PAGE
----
Ulrich (Huldrych) Zwingli (1484-1531) is one of the primary fathers of the Protestant Reformation, along with Martin Luther and John Calvin. Born in German-speaking Switzerland. He was ordained as a priest in the Roman Catholic Chuch in 1506. Between 1512 and 1516, he served as chaplain for the papal mercenary service. In his last year of service at Glarus in 1516, he came to a Reformed understanding of Scripture. In 1519 at Grossmunster in Zurich, he began systematically preaching through the New Testament, during which time his support of Luther and the doctrines of Reformation became more evident. He was outspoken of the Roman Catholic practices and doctrines of monasticism, purgatory, worship of Mary and indulgences.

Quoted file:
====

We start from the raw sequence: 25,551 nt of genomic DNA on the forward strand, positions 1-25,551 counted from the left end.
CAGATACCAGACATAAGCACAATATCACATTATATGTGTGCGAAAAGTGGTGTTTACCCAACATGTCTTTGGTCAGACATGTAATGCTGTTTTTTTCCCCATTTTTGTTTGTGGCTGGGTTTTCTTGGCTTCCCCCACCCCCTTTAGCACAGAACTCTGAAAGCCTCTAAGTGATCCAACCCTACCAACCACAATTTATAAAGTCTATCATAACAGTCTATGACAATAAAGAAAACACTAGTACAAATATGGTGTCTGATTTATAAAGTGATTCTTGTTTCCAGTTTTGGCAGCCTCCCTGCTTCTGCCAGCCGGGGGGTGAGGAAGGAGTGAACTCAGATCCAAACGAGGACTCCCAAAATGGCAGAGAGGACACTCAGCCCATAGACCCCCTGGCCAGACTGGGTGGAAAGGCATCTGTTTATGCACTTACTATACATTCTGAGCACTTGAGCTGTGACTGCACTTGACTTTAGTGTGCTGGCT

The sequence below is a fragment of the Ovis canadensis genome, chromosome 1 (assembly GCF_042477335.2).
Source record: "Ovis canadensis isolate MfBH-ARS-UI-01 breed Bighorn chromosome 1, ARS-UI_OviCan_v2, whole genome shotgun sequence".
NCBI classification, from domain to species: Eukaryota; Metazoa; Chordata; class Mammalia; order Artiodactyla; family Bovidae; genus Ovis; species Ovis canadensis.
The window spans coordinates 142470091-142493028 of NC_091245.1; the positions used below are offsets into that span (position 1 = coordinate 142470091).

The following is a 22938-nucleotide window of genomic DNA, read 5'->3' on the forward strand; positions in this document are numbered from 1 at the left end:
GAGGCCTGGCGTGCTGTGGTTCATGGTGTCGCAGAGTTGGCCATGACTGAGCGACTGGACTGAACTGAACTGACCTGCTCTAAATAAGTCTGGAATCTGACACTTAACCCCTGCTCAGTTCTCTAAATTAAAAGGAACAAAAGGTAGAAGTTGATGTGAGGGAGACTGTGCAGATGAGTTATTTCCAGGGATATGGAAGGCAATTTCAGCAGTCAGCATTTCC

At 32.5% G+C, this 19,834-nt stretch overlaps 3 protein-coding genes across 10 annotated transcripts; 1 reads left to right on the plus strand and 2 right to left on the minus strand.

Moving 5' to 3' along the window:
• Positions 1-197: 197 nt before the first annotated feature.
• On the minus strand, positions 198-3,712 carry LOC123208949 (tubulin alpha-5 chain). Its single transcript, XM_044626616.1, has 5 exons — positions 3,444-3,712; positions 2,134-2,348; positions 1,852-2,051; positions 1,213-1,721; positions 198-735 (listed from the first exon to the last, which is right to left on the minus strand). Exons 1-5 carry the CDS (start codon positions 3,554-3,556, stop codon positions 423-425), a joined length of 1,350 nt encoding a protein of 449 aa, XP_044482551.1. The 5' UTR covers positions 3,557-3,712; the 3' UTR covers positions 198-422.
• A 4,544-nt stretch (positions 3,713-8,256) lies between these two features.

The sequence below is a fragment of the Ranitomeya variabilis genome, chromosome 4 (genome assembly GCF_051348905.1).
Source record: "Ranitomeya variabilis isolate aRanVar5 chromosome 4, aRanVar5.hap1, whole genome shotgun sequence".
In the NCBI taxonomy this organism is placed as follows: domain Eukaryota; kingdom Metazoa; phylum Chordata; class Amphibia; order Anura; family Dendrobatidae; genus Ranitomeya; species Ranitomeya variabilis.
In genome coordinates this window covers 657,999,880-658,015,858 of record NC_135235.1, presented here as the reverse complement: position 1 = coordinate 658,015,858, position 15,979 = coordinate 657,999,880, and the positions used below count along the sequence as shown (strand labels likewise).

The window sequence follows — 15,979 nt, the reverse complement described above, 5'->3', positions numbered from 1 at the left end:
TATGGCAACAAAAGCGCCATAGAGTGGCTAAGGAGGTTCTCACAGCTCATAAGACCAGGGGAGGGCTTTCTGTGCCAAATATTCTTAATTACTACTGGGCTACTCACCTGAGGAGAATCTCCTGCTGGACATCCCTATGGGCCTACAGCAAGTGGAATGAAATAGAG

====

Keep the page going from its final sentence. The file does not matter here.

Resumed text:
In 1529 he helped the publication of the Zuricher Bible (1529), one of the earliest translations into the German vernacular. Although the Reformation grew, he differed with Luther in regards to the Lord’s Table. Contrary to Luther’s consubstantiation, Zwingli held to memorialism. In October 1531, he was killed by the Catholic armies at the Battle of Kappel.